In the early 1960s, Americans were running scared that other countries were getting ahead of them in various technologies. Russia beat the United States to outer space with Sputnik in 1957. Kennedy won the White House by claiming that there was a “missile gap” between the USSR and USA. So, when Japan took the crown of having the fastest trains in the world from the United States in 1964, some worried that this was another technological race we were losing.
Rhode Island Senator Claiborne Pell responded to this latest technological defeat by convincing Congress to pass the High Speed Ground Transportation Act of 1965, which funded the development and construction of high-speed trains between Boston and Washington. The Boston-New York portion, which was not entirely electrified, was served by United Aircraft TurboTrains. The New York-Washington portion was served by the Metroliners.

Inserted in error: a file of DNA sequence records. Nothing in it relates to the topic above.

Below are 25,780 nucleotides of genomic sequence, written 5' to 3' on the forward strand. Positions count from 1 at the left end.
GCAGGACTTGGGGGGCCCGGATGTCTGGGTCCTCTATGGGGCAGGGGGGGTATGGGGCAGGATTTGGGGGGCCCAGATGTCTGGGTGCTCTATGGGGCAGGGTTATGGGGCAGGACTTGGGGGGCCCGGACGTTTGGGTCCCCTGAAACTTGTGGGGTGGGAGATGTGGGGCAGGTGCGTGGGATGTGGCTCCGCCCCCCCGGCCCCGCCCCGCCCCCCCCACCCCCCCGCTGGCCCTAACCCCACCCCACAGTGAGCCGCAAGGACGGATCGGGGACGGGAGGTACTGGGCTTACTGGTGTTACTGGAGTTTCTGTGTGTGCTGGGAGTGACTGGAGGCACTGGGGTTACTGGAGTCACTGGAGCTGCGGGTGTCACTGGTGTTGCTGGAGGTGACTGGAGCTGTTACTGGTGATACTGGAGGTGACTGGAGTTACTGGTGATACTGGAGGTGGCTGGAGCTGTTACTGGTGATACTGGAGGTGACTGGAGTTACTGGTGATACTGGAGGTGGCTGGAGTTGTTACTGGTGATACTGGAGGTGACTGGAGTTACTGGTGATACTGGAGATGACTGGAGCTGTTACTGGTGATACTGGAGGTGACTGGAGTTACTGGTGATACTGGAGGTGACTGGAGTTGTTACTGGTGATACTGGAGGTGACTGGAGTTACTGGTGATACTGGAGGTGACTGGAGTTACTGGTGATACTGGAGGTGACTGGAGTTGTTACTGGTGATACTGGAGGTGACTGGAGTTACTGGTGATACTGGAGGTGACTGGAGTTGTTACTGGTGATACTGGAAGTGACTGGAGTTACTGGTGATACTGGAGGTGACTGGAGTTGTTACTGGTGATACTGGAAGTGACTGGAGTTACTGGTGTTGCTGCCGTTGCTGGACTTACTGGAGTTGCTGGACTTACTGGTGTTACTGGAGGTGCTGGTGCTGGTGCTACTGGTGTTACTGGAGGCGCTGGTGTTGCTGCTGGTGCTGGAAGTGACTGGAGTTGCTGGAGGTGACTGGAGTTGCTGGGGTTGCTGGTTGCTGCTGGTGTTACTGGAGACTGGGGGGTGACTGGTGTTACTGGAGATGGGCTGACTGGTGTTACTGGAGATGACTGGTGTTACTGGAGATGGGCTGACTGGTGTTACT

Both trains were capable of going faster than the Japanese bullet trains (which initially had a top speeds of just 130 mph), but in practice were kept to top speeds of 110 to 120 mph. This brochure indicates the non-stop Metroliners covered the 226 miles from New York to Washington in 2-1/2 hours, faster than today’s Acela (which makes at least five stops), while the Metroliners that made five intermediate stops required 2 hours and 59 minutes, slightly longer than today’s five-stop Acela.
This brochure also announces that Penn Central would soon install computerized ticketing system that would allow passengers to buy tickets in 20 seconds. This system was installed in August, 1969, so the brochure dates to shortly before that month.
As far as I know, the federal government had not done anything to promote intercity passenger trains since the 1930s, when it gave grants to the Baltimore & Ohio and Gulf, Mobile & Northern to buy their first streamlined trains. The 1965 law suggested that the federal government would not let passenger trains die, and thus set a precedent for creating Amtrak in 1970.